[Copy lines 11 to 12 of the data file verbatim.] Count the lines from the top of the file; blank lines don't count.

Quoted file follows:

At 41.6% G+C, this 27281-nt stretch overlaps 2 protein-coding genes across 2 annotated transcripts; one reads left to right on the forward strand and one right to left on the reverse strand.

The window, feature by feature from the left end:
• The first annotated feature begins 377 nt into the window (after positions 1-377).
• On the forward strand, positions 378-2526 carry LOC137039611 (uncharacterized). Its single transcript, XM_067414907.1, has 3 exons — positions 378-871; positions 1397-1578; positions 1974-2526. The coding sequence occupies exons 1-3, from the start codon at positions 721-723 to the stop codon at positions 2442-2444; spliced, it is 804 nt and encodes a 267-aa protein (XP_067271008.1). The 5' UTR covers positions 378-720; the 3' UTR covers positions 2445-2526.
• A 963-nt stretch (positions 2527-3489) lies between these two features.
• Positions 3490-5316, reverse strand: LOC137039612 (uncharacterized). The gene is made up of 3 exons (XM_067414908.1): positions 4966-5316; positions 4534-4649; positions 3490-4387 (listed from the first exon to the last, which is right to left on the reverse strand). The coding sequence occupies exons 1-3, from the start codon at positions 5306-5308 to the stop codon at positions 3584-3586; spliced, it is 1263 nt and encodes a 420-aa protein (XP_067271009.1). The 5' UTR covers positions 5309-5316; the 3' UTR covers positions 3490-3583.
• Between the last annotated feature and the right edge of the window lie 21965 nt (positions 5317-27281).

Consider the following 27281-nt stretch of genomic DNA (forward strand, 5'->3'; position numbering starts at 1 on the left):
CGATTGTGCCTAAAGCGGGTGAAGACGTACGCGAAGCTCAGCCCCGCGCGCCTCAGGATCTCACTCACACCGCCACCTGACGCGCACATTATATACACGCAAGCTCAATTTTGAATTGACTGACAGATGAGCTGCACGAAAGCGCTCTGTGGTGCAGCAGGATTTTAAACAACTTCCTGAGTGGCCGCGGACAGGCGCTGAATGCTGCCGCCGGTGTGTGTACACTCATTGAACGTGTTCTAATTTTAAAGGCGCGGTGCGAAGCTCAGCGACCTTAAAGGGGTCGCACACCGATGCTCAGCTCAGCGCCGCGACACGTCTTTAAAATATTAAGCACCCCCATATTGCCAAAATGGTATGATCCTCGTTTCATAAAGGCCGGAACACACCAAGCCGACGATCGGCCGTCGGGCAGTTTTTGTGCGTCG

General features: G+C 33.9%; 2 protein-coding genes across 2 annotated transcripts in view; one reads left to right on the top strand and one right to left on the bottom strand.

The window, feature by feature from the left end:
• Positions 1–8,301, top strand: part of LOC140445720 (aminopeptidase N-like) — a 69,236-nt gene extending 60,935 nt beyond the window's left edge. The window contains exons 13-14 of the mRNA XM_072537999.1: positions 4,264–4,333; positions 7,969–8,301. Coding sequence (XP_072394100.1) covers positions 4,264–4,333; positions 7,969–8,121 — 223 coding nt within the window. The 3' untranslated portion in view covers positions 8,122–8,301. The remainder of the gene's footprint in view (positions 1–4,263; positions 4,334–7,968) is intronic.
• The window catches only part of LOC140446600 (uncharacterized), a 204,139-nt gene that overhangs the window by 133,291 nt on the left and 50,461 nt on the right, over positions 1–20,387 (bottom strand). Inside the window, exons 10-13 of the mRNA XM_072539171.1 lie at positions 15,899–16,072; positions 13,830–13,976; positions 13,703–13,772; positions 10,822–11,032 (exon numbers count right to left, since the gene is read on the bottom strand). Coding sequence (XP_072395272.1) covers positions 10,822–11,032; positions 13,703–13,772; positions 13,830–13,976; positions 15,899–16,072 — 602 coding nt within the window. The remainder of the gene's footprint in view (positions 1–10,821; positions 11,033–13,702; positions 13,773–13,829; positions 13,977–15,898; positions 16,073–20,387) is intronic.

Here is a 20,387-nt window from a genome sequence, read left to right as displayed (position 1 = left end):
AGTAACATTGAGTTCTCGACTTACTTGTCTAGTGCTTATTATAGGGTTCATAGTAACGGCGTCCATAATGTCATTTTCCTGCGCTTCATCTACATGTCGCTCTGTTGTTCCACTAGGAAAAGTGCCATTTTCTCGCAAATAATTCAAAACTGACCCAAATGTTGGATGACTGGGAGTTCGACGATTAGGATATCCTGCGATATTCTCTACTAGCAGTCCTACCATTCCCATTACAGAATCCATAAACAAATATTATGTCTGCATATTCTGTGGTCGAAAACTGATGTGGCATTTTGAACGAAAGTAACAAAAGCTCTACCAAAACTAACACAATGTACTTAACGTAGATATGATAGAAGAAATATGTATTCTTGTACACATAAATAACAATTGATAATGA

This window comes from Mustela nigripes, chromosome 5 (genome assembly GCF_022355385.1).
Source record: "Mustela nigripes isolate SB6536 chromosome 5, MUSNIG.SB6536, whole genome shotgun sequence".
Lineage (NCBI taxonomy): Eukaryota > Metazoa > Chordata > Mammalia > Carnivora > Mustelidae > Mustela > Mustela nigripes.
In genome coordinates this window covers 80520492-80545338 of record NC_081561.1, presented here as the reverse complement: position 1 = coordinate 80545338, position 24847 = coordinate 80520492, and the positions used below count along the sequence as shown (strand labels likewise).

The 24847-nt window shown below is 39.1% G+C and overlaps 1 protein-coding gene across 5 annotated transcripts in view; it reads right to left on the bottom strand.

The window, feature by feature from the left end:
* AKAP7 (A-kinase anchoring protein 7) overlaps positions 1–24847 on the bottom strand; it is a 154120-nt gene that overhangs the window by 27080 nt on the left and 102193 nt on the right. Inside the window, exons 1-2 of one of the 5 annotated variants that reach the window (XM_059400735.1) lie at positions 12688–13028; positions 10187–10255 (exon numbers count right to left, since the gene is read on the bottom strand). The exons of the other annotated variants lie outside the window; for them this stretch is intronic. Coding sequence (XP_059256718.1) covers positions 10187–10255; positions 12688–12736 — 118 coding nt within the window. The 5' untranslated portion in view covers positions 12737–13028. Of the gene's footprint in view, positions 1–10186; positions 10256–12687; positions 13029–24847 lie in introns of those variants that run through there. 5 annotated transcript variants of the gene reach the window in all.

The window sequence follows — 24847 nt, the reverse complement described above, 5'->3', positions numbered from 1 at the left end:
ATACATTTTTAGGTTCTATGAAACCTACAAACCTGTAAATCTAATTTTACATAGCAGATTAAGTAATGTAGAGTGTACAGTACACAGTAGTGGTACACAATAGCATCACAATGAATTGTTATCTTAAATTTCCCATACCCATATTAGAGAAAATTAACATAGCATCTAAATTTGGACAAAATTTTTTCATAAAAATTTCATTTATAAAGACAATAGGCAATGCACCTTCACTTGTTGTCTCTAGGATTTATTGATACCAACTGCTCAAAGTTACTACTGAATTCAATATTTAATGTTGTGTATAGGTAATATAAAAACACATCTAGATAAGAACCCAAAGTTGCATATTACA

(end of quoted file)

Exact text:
The window, feature by feature from the left end:
• Positions 1–8,301, top strand: part of LOC140445720 (aminopeptidase N-like) — a 69,236-nt gene extending 60,935 nt beyond the window's left edge. The window contains exons 13-14 of the mRNA XM_072537999.1: positions 4,264–4,333; positions 7,969–8,301. Coding sequence (XP_072394100.1) covers positions 4,264–4,333; positions 7,969–8,121 — 223 coding nt within the window. The 3' untranslated portion in view covers positions 8,122–8,301. The remainder of the gene's footprint in view (positions 1–4,263; positions 4,334–7,968) is intronic.